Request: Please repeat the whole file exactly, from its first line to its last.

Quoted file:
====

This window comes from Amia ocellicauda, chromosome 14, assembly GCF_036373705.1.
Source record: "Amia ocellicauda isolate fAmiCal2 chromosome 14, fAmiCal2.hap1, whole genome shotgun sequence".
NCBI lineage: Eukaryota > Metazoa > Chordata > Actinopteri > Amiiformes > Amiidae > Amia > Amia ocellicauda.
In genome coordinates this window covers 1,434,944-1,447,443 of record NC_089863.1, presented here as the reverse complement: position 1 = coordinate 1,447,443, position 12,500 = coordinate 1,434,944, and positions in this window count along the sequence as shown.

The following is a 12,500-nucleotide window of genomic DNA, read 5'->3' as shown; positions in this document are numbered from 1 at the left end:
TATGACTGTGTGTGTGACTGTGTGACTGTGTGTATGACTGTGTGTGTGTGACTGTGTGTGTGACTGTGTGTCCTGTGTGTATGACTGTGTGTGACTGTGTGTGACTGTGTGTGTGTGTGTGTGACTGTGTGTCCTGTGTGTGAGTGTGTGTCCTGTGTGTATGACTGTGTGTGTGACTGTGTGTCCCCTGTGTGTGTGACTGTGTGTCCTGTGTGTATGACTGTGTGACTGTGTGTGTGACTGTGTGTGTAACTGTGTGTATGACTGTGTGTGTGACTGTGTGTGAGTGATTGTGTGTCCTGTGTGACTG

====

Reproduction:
This window comes from Amia ocellicauda, chromosome 14, assembly GCF_036373705.1.
Source record: "Amia ocellicauda isolate fAmiCal2 chromosome 14, fAmiCal2.hap1, whole genome shotgun sequence".
NCBI lineage: Eukaryota > Metazoa > Chordata > Actinopteri > Amiiformes > Amiidae > Amia > Amia ocellicauda.
In genome coordinates this window covers 1,434,944-1,447,443 of record NC_089863.1, presented here as the reverse complement: position 1 = coordinate 1,447,443, position 12,500 = coordinate 1,434,944, and positions in this window count along the sequence as shown.

The following is a 12,500-nucleotide window of genomic DNA, read 5'->3' as shown; positions in this document are numbered from 1 at the left end:
TATGACTGTGTGTGTGACTGTGTGACTGTGTGTATGACTGTGTGTGTGTGACTGTGTGTGTGACTGTGTGTCCTGTGTGTATGACTGTGTGTGACTGTGTGTGACTGTGTGTGTGTGTGTGTGACTGTGTGTCCTGTGTGTGAGTGTGTGTCCTGTGTGTATGACTGTGTGTGTGACTGTGTGTCCCCTGTGTGTGTGACTGTGTGTCCTGTGTGTATGACTGTGTGACTGTGTGTGTGACTGTGTGTGTAACTGTGTGTATGACTGTGTGTGTGACTGTGTGTGAGTGATTGTGTGTCCTGTGTGACTG